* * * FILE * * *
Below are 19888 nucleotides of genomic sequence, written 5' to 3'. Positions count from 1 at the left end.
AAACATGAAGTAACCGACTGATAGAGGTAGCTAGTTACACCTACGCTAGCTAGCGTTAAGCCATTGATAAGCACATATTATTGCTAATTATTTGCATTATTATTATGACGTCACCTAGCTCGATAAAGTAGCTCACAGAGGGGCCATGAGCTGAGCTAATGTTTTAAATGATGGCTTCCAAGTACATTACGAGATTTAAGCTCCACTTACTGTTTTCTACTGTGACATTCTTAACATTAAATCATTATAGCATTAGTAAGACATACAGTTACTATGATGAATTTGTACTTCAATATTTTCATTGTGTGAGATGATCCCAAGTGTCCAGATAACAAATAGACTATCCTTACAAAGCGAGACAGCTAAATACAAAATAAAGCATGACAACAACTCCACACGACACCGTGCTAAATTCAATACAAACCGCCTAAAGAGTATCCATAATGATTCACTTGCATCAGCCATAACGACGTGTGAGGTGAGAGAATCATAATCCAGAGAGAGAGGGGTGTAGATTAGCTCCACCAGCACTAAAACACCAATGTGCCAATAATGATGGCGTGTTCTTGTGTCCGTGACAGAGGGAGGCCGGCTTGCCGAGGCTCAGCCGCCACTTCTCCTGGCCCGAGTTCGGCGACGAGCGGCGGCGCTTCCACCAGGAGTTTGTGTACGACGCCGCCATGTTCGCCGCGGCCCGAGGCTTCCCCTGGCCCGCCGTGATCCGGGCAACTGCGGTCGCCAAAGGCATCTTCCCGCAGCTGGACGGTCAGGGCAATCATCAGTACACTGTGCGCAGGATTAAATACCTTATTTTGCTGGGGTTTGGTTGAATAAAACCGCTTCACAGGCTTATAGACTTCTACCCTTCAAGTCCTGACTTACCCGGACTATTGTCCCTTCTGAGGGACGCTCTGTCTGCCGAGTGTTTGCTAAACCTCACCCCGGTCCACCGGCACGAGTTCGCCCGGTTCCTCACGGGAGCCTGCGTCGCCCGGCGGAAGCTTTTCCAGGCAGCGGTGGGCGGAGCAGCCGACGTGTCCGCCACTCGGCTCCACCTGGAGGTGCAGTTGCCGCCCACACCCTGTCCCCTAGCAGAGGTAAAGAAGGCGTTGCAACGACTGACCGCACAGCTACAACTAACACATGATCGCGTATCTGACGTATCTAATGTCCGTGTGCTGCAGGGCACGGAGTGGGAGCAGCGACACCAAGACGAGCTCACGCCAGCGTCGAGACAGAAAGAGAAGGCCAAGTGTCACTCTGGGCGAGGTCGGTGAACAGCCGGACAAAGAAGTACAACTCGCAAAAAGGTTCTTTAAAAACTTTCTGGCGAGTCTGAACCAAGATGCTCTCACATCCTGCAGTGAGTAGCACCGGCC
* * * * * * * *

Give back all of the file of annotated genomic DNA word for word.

Below are 19888 nucleotides of genomic sequence, written 5' to 3'. Positions count from 1 at the left end.
AAACATGAAGTAACCGACTGATAGAGGTAGCTAGTTACACCTACGCTAGCTAGCGTTAAGCCATTGATAAGCACATATTATTGCTAATTATTTGCATTATTATTATGACGTCACCTAGCTCGATAAAGTAGCTCACAGAGGGGCCATGAGCTGAGCTAATGTTTTAAATGATGGCTTCCAAGTACATTACGAGATTTAAGCTCCACTTACTGTTTTCTACTGTGACATTCTTAACATTAAATCATTATAGCATTAGTAAGACATACAGTTACTATGATGAATTTGTACTTCAATATTTTCATTGTGTGAGATGATCCCAAGTGTCCAGATAACAAATAGACTATCCTTACAAAGCGAGACAGCTAAATACAAAATAAAGCATGACAACAACTCCACACGACACCGTGCTAAATTCAATACAAACCGCCTAAAGAGTATCCATAATGATTCACTTGCATCAGCCATAACGACGTGTGAGGTGAGAGAATCATAATCCAGAGAGAGAGGGGTGTAGATTAGCTCCACCAGCACTAAAACACCAATGTGCCAATAATGATGGCGTGTTCTTGTGTCCGTGACAGAGGGAGGCCGGCTTGCCGAGGCTCAGCCGCCACTTCTCCTGGCCCGAGTTCGGCGACGAGCGGCGGCGCTTCCACCAGGAGTTTGTGTACGACGCCGCCATGTTCGCCGCGGCCCGAGGCTTCCCCTGGCCCGCCGTGATCCGGGCAACTGCGGTCGCCAAAGGCATCTTCCCGCAGCTGGACGGTCAGGGCAATCATCAGTACACTGTGCGCAGGATTAAATACCTTATTTTGCTGGGGTTTGGTTGAATAAAACCGCTTCACAGGCTTATAGACTTCTACCCTTCAAGTCCTGACTTACCCGGACTATTGTCCCTTCTGAGGGACGCTCTGTCTGCCGAGTGTTTGCTAAACCTCACCCCGGTCCACCGGCACGAGTTCGCCCGGTTCCTCACGGGAGCCTGCGTCGCCCGGCGGAAGCTTTTCCAGGCAGCGGTGGGCGGAGCAGCCGACGTGTCCGCCACTCGGCTCCACCTGGAGGTGCAGTTGCCGCCCACACCCTGTCCCCTAGCAGAGGTAAAGAAGGCGTTGCAACGACTGACCGCACAGCTACAACTAACACATGATCGCGTATCTGACGTATCTAATGTCCGTGTGCTGCAGGGCACGGAGTGGGAGCAGCGACACCAAGACGAGCTCACGCCAGCGTCGAGACAGAAAGAGAAGGCCAAGTGTCACTCTGGGCGAGGTCGGTGAACAGCCGGACAAAGAAGTACAACTCGCAAAAAGGTTCTTTAAAAACTTTCTGGCGAGTCTGAACCAAGATGCTCTCACATCCTGCAGTGAGTAGCACCGGCC